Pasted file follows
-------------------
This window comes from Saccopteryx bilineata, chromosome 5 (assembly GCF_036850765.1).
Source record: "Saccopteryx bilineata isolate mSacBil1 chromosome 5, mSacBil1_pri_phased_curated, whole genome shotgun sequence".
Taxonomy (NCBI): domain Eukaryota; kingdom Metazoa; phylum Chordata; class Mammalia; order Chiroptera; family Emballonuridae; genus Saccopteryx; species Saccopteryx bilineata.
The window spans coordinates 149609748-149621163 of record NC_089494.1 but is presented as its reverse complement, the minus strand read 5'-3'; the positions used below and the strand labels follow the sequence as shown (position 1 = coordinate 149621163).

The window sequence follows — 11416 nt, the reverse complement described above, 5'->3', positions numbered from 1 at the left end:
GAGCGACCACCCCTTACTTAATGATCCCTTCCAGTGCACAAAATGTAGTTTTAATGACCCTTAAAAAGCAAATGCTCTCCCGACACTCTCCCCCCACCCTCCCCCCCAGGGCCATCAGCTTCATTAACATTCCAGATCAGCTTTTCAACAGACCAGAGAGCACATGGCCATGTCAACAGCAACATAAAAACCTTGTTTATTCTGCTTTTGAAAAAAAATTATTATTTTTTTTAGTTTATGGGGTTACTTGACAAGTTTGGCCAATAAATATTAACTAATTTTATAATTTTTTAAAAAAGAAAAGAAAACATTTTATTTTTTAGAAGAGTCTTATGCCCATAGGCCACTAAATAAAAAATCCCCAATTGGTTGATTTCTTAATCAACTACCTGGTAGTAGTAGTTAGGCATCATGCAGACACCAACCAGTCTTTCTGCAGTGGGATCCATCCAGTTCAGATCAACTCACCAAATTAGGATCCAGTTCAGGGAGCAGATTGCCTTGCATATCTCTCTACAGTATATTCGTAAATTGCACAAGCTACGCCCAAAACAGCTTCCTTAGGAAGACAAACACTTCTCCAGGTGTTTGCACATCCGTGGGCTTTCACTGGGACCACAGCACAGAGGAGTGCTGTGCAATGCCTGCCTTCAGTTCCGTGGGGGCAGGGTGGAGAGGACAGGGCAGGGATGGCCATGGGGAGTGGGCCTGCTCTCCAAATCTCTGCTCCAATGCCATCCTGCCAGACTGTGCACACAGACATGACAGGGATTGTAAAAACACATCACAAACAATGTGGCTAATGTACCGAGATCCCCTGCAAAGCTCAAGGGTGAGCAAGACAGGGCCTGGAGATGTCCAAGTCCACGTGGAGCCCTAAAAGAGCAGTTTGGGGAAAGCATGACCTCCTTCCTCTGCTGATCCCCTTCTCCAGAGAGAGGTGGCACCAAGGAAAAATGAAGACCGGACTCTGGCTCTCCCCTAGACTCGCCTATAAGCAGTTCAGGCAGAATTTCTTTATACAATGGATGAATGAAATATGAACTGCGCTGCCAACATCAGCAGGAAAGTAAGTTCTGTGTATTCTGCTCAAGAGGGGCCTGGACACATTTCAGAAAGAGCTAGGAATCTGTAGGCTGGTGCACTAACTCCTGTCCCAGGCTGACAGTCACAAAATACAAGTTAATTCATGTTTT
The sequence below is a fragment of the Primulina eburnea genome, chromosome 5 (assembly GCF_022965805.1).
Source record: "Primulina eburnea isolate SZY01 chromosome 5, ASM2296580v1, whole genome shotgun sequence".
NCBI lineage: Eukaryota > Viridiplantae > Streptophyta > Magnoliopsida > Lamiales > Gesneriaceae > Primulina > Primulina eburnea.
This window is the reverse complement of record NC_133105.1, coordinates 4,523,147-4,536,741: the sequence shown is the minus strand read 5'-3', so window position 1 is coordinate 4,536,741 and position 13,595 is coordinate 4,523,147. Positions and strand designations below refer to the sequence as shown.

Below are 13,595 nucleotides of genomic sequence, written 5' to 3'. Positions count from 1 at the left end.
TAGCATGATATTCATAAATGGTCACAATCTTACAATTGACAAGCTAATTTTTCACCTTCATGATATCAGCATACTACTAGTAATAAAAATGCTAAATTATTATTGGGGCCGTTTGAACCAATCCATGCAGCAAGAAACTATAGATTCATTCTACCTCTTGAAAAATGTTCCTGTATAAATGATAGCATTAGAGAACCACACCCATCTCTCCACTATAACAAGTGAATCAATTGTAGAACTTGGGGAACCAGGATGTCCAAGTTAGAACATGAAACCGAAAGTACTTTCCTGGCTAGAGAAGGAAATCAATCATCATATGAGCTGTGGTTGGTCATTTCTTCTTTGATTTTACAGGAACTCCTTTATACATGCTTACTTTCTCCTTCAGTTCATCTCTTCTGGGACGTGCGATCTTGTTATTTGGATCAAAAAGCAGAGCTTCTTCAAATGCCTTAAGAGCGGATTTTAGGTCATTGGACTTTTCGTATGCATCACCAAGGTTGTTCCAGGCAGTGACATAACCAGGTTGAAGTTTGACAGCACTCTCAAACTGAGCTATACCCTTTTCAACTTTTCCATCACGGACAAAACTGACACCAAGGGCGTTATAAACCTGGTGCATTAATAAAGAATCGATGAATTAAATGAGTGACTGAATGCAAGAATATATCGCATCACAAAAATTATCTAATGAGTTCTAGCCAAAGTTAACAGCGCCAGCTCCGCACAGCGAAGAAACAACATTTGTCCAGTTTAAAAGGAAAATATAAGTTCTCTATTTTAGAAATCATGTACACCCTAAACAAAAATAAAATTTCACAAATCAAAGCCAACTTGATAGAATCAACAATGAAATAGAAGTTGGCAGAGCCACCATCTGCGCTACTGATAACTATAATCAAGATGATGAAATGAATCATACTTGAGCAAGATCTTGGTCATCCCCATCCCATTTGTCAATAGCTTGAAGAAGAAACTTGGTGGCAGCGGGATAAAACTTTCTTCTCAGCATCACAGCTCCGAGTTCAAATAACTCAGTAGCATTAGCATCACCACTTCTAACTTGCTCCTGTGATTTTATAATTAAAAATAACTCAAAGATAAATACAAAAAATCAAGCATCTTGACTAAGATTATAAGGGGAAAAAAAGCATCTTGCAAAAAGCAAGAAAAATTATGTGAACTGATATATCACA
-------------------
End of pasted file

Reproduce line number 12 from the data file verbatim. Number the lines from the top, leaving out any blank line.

TAGCATGATATTCATAAATGGTCACAATCTTACAATTGACAAGCTAATTTTTCACCTTCATGATATCAGCATACTACTAGTAATAAAAATGCTAAATTATTATTGGGGCCGTTTGAACCAATCCATGCAGCAAGAAACTATAGATTCATTCTACCTCTTGAAAAATGTTCCTGTATAAATGATAGCATTAGAGAACCACACCCATCTCTCCACTATAACAAGTGAATCAATTGTAGAACTTGGGGAACCAGGATGTCCAAGTTAGAACATGAAACCGAAAGTACTTTCCTGGCTAGAGAAGGAAATCAATCATCATATGAGCTGTGGTTGGTCATTTCTTCTTTGATTTTACAGGAACTCCTTTATACATGCTTACTTTCTCCTTCAGTTCATCTCTTCTGGGACGTGCGATCTTGTTATTTGGATCAAAAAGCAGAGCTTCTTCAAATGCCTTAAGAGCGGATTTTAGGTCATTGGACTTTTCGTATGCATCACCAAGGTTGTTCCAGGCAGTGACATAACCAGGTTGAAGTTTGACAGCACTCTCAAACTGAGCTATACCCTTTTCAACTTTTCCATCACGGACAAAACTGACACCAAGGGCGTTATAAACCTGGTGCATTAATAAAGAATCGATGAATTAAATGAGTGACTGAATGCAAGAATATATCGCATCACAAAAATTATCTAATGAGTTCTAGCCAAAGTTAACAGCGCCAGCTCCGCACAGCGAAGAAACAACATTTGTCCAGTTTAAAAGGAAAATATAAGTTCTCTATTTTAGAAATCATGTACACCCTAAACAAAAATAAAATTTCACAAATCAAAGCCAACTTGATAGAATCAACAATGAAATAGAAGTTGGCAGAGCCACCATCTGCGCTACTGATAACTATAATCAAGATGATGAAATGAATCATACTTGAGCAAGATCTTGGTCATCCCCATCCCATTTGTCAATAGCTTGAAGAAGAAACTTGGTGGCAGCGGGATAAAACTTTCTTCTCAGCATCACAGCTCCGAGTTCAAATAACTCAGTAGCATTAGCATCACCACTTCTAACTTGCTCCTGTGATTTTATAATTAAAAATAACTCAAAGATAAATACAAAAAATCAAGCATCTTGACTAAGATTATAAGGGGAAAAAAAGCATCTTGCAAAAAGCAAGAAAAATTATGTGAACTGATATATCACA